Take Advantage of the Growing Season

 Tomatoes have such a long growing season that dedicated growers can even do multiple plantings. One can go into the ground, weather permitting, in early April; the other, no later than the second week in May. In particular, paste tomatoes for cooking sauces will thrive later into the growing season, so plan out your varieties accordingly.

 Pay special attention to the weather forecast. "You can't put tomatoes outside if you're going to get a frost," Mr. Quick said.

 You can start them inside, too. "Get a grow kit with lights, or put six to 10 plants under a really sunny windowsill. Keeping them warm is important, especially when they're young."

What's at Stake?

 A lot, actually. Keep your tomatoes off the ground by tying them to wood stakes, trellises, or tomato cages to keep them upright. If you don't, Mr. Quick says, "there will be more rot, because you won't have as much airflow. Staking them makes a huge difference."

 But don't just set-it-and-forget-it. Ms. Foster recommends keeping a close eye on those stakes. "Multiple times through the season, add additional line clips or whatever device you have to tie them up."

 The rules of airflow also applies to the distance between individual plants. "Things shouldn't be planted too close because a locked air mass -- cool, damp air sitting on them all day -- is the worst," Ms. Foster said.

Crop Rotation for Beginners

 Ms. Foster is emphatic about this nugget of information: "Never plant your tomatoes where they have been in at least the last three years." It's called crop rotation, otherwise known as "using a different bed next year," she said.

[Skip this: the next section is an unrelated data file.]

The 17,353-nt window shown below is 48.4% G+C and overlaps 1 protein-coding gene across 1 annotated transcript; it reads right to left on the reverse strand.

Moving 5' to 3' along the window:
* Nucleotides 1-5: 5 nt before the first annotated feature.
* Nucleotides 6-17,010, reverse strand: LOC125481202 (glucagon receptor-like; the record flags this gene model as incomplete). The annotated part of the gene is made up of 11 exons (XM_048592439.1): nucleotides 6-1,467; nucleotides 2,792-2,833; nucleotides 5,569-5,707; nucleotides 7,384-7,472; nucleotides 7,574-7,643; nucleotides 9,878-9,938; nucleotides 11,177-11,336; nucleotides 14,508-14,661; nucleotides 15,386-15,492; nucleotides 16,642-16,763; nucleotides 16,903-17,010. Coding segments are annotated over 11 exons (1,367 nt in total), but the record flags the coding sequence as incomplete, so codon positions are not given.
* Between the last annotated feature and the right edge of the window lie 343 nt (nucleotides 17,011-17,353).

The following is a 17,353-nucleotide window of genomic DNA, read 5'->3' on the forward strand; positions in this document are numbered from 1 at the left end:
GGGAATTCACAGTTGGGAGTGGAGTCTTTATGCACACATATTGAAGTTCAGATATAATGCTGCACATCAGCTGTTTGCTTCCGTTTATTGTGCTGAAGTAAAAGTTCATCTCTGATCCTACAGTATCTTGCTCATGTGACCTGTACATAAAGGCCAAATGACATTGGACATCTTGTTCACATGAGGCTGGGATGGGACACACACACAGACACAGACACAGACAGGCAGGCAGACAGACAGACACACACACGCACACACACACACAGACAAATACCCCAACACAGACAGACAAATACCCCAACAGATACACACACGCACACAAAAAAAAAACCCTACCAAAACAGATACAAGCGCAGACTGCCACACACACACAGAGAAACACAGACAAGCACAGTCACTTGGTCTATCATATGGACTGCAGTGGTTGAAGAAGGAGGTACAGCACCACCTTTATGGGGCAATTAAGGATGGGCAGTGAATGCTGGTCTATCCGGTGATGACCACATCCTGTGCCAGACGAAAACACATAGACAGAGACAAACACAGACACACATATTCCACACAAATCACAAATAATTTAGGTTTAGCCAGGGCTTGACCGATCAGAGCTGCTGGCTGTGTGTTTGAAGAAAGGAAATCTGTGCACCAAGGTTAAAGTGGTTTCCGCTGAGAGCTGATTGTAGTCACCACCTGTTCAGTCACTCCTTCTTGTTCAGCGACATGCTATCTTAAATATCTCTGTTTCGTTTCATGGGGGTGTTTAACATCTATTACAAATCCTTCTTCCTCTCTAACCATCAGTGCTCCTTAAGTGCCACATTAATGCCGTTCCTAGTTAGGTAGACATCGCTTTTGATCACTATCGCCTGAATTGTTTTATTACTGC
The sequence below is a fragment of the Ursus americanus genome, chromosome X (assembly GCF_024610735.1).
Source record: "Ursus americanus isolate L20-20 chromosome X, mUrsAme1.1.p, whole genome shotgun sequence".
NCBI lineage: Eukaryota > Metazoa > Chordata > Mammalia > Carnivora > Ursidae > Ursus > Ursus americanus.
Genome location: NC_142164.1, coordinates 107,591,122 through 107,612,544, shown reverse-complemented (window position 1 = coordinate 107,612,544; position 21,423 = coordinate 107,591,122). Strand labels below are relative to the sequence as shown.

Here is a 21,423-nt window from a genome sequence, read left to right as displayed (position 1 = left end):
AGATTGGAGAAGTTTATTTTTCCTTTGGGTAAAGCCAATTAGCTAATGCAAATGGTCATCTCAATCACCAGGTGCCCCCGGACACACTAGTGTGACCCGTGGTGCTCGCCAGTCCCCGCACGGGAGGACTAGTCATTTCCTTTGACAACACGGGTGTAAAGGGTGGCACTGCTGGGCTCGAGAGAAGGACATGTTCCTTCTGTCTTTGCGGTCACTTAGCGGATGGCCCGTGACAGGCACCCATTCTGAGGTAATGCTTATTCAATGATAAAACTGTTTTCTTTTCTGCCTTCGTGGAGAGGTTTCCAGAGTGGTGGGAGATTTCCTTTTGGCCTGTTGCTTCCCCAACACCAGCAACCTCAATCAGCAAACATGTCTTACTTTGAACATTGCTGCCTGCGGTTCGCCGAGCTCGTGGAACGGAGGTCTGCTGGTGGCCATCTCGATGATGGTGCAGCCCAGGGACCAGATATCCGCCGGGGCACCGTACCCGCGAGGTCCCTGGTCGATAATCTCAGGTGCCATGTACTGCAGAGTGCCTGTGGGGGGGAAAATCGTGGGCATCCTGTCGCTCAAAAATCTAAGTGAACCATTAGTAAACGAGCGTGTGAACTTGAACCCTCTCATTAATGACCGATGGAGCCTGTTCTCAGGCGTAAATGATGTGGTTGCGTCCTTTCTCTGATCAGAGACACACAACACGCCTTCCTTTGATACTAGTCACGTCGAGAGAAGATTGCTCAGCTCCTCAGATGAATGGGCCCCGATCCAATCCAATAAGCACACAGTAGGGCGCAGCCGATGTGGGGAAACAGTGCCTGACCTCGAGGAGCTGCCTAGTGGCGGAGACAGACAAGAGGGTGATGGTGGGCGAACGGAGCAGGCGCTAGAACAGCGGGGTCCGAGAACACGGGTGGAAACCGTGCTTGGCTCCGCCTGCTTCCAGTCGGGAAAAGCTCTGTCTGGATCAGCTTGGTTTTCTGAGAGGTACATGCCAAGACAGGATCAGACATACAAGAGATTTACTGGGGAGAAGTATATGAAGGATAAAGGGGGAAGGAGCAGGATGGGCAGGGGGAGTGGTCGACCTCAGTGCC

"Don't put it back in the same bed. A lot of people will put their tomatoes exactly where they died last year. When your new tomatoes get going this spring, they're going to be greeted by all those diseases again."

Recipe: Tomato on Toast

This is an easy one, but here's the secret twist: Whereas many people will opt for some sea salt and a light shake or two of black pepper, a slightly more adventurous take on this involves Montreal Steak Seasoning. This blend also includes onion powder, red pepper, and garlic.

1 to 2 large tomatoes
Two slices of bread
Montreal Steak Seasoning

 Pop your bread in the toaster and set it to the desired crispness. While it's toasting, slice your tomato to your preferred thickness. When the toast is ready, spread on the mayonnaise in a smooth layer, then top with sliced tomato. Sprinkle Montreal Steak Seasoning over tomatoes and enjoy.

Recipe: Josephine Sampson's Meat Sauce

 For simplicity, this recipe relies on already canned tomatoes and paste, but if you're up for the challenge, it can easily be augmented with homemade versions.


2 large cans tomato puree
2 large cans Italian-style crushed tomatoes
12 ounces tomato paste
12 ounces hot water
1 large onion, diced
2 pounds chopped meat
1/4 cup olive oil
1 1/2 Tbsp. salt
1 tsp. pepper
1 Tbsp. sugar
1 Tbsp. dried basil
1 Tbsp. dried oregano
1/4 tsp. garlic powder

 Add olive oil to a large pot and brown the onions well over medium heat. Then add the chopped meat and brown that, too. Add salt, pepper, garlic power, basil, and oregano. Add the crushed tomatoes first, then the puree. Stir well over medium heat. Let simmer for half an hour. Then add the tomato paste and 12 ounces hot water, and stir well.

 Add sugar, which counterbalances the acidity of the tomatoes. Cook on low heat for three hours, stirring occasionally.

 The sauce is so tasty that Josephine's granddaughters like to eat bowls of it even without pasta. It freezes exceptionally well; some Sampson family members even say it tastes better on the second day.